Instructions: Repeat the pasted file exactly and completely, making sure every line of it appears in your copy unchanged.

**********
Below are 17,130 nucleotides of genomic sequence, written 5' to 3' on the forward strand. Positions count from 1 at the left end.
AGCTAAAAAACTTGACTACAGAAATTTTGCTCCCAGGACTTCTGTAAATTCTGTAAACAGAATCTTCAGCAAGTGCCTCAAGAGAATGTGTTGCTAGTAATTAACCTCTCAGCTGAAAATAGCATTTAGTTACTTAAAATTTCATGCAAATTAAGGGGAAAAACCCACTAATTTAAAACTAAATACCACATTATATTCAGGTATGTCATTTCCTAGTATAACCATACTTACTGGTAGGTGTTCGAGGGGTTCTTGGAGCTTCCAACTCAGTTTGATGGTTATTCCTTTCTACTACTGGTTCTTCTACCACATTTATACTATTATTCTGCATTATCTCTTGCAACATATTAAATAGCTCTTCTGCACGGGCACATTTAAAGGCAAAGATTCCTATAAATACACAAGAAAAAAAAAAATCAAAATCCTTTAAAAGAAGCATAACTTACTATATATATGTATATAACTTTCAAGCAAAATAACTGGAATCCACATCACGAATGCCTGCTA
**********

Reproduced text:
Below are 17,130 nucleotides of genomic sequence, written 5' to 3' on the forward strand. Positions count from 1 at the left end.
AGCTAAAAAACTTGACTACAGAAATTTTGCTCCCAGGACTTCTGTAAATTCTGTAAACAGAATCTTCAGCAAGTGCCTCAAGAGAATGTGTTGCTAGTAATTAACCTCTCAGCTGAAAATAGCATTTAGTTACTTAAAATTTCATGCAAATTAAGGGGAAAAACCCACTAATTTAAAACTAAATACCACATTATATTCAGGTATGTCATTTCCTAGTATAACCATACTTACTGGTAGGTGTTCGAGGGGTTCTTGGAGCTTCCAACTCAGTTTGATGGTTATTCCTTTCTACTACTGGTTCTTCTACCACATTTATACTATTATTCTGCATTATCTCTTGCAACATATTAAATAGCTCTTCTGCACGGGCACATTTAAAGGCAAAGATTCCTATAAATACACAAGAAAAAAAAAAATCAAAATCCTTTAAAAGAAGCATAACTTACTATATATATGTATATAACTTTCAAGCAAAATAACTGGAATCCACATCACGAATGCCTGCTA